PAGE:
I've been told Polyurethane is the best option if I don't want to change the wood at all
That's not right, because "polyurethane" is a catch-all phrase for all clear finishes that include some polyurethane1 and only one type does little to change the wood's colour.
When someone just says "poly" they might mean one of at least three very distinct products that are really nothing alike (and unless the context makes it clear they should be more specific which one they're referring to). The poly that will alter the wood minimally is specifically waterbased polyurethane, but oil-based polyurethane is as common if not more so and like all oil-based varnishes it will noticeably deepen the tone of wood, as well as imparting some yellowish/amber colouring.
There is a third type of polyurethane, a two-part product mixed prior to application, but that's not a consumer-level finish and generally only a pro will be talking about that (and only to other pros).
I'd honestly like everything to be darker
All oil-based finishes will darken the wood to some degree. Although the inherent colour2 of the finish itself is a factor it's mainly down to the wood itself and how it absorbs the finish.
but I'm not sure whether using Danish oil would also make the etched parts darker.
I strongly suspect it will, but the right way to find out is to take an offcut or test piece and apply the finish(es) you have and see what you get.
I would steer you towards using oil-based polyurethane for this for a couple of reasons. Cards on the table, one reason is I'm against commercial "Danish oil" products as I've touched on in a few previous Answers3, but there's also a good practical reason to prefer varnish here.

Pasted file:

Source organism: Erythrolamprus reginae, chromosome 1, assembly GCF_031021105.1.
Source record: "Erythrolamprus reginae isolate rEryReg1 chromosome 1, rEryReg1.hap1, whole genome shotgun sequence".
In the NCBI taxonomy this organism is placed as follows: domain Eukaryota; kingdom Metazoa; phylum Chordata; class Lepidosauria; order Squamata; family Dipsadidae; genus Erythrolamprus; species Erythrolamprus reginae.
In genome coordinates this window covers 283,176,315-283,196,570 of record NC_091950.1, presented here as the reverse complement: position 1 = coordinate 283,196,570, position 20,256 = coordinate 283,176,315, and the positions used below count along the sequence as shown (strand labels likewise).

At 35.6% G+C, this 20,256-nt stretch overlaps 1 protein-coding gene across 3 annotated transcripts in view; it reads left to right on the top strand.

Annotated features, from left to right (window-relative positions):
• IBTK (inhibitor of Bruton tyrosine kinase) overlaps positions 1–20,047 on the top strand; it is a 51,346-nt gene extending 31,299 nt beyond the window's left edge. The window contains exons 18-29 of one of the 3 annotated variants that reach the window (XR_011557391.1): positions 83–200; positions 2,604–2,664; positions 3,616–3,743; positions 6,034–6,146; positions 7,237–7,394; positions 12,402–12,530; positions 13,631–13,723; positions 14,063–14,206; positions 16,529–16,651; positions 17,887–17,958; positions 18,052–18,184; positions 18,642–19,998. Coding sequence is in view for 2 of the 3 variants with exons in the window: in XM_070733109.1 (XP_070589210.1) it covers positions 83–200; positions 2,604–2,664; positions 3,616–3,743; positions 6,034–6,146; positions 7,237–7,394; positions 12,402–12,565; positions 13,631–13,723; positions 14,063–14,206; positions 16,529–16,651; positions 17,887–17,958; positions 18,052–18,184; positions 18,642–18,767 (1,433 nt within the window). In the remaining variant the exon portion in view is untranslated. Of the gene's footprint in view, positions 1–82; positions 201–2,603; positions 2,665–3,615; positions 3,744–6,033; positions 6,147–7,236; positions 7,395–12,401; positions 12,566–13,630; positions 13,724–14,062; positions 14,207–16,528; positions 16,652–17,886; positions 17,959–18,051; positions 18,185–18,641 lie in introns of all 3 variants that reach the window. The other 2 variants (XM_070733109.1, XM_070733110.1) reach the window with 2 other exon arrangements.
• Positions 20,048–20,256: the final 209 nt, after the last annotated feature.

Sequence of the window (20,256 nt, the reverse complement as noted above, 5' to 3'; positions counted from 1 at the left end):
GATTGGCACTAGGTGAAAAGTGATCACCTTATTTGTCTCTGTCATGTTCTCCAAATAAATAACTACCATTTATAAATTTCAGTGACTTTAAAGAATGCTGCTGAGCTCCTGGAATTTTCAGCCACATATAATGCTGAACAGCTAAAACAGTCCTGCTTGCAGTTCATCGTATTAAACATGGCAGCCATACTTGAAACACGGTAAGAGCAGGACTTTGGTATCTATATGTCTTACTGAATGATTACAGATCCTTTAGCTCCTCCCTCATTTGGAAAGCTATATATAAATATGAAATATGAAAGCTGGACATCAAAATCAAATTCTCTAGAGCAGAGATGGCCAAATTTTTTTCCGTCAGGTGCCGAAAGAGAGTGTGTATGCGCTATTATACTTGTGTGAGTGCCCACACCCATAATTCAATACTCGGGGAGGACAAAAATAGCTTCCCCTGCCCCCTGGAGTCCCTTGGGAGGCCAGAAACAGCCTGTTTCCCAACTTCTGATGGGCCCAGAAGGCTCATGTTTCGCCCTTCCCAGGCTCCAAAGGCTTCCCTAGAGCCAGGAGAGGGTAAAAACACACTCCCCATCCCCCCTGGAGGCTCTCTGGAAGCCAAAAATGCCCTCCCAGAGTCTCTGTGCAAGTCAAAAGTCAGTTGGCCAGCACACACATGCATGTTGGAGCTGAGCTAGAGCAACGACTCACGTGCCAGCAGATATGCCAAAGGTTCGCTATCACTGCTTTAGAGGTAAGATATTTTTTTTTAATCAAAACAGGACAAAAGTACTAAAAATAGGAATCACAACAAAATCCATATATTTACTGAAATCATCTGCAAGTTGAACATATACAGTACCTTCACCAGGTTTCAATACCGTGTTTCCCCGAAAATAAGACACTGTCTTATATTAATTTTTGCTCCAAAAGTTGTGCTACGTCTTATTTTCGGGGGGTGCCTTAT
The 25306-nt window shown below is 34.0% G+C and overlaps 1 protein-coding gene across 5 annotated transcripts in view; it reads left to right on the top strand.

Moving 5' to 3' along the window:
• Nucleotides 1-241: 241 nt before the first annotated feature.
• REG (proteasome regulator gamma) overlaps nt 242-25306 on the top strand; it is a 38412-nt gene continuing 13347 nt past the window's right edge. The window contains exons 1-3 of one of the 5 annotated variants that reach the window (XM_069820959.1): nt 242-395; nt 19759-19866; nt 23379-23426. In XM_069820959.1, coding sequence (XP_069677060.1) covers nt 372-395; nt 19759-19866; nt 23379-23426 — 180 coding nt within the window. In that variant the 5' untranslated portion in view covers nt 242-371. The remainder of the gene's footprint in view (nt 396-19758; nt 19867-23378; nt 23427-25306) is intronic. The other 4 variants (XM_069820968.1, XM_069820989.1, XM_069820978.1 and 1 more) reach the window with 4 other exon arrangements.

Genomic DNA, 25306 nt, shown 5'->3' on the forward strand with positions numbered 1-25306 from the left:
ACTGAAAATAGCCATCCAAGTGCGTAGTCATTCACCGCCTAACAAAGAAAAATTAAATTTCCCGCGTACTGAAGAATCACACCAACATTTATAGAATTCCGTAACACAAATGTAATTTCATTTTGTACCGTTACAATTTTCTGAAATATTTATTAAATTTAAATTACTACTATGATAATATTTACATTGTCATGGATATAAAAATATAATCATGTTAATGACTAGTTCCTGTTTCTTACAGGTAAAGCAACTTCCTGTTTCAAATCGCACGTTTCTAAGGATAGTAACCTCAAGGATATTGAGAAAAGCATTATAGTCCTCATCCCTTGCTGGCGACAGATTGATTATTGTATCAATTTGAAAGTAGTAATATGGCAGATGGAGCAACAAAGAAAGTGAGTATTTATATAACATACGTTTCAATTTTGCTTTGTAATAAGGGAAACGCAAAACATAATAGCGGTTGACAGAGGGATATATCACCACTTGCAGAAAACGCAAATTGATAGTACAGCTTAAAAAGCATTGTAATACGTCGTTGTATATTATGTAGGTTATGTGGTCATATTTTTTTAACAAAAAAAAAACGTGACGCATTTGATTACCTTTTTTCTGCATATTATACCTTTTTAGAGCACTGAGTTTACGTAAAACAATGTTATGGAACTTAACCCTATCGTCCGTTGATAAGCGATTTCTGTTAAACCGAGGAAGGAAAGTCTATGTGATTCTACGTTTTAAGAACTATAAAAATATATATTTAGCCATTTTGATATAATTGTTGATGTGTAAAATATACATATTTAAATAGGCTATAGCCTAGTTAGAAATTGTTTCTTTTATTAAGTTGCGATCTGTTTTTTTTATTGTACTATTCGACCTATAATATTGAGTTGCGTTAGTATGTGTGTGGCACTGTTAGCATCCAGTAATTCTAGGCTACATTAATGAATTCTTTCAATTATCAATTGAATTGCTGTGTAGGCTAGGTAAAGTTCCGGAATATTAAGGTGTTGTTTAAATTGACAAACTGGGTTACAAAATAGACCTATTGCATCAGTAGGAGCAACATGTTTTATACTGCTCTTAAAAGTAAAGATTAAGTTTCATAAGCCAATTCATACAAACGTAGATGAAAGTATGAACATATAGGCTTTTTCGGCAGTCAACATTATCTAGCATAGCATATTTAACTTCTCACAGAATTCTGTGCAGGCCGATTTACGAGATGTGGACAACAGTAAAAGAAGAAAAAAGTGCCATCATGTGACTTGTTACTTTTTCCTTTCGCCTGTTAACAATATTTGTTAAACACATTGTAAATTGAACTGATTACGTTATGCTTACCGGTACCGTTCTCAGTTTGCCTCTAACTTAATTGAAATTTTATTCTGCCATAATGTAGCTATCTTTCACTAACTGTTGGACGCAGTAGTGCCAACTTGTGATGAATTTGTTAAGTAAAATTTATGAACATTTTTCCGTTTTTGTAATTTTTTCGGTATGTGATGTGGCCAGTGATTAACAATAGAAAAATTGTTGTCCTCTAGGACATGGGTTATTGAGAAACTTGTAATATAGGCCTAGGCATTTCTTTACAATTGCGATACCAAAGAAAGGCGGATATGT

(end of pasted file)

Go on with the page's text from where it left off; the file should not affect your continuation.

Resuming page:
Because "Danish oil" is a penetrating finish it's intended that all the excess is wiped away from the surface, which is going to be a real problem with something like this with all those nooks and crannies. Excess that isn't removed will not dry hard (ever) and will remain permanently gummy.
Varnish on the other hand is intended to be left on the surface and it dries hard, so you don't have to be nearly as careful about removing all the excess.
Edit: one detail I forgot to add is it would be good to dilute the oil-based poly, which turns it into what's usually now called wiping varnish. Thinning helps in multiple ways, it makes oil-based varnish easier to apply, helps avoid application marks and generally in achieving a smooth finish, and also aids in getting consistent drying.
Read more about wiping varnish in this previous Answer. Do note specifically that you don't need to wipe on or wipe off wiping varnish despite its name — in your case I think using a roller both for application of for removal of excess would work best. I would specifically avoid using rags or foam brushes because of the potential for them to snag on the raised edges of the plywood which could pull off splinters of veneer.
1 In most consumer-level finishes the polyurethane is only an additive, to improve scratch resistance, the finish isn't actually based on poly as the name seems to suggests. In actual fact oil-based polyurethane is mostly alkyd varnish (the more complete name for these varnishes is uralkyd) and with waterbased polys the finish is mostly a dispersion finish, e.g. acrylic.
2 This is assuming uncoloured finish. There are coloured versions of both available, but assuming you're using the 'clear' version there is still a wide variation in colour. Generally "Danish oil" will be much darker because of the high oil content, while varnishes are generally pale (some very pale) because of the lower oil content and higher resin content.
3 An equivalent can be made easily at home, starting with two products that are useful to have separately as well as mixed (BLO and gloss poly). You can tailor your own version to your own preferences and changing conditions (thinner or thicker, more or less varnish). Last but not least, the commercial stuff is overpriced for what it is (more than half of what's in the can is solvent!) and homemade versions should be significantly cheaper.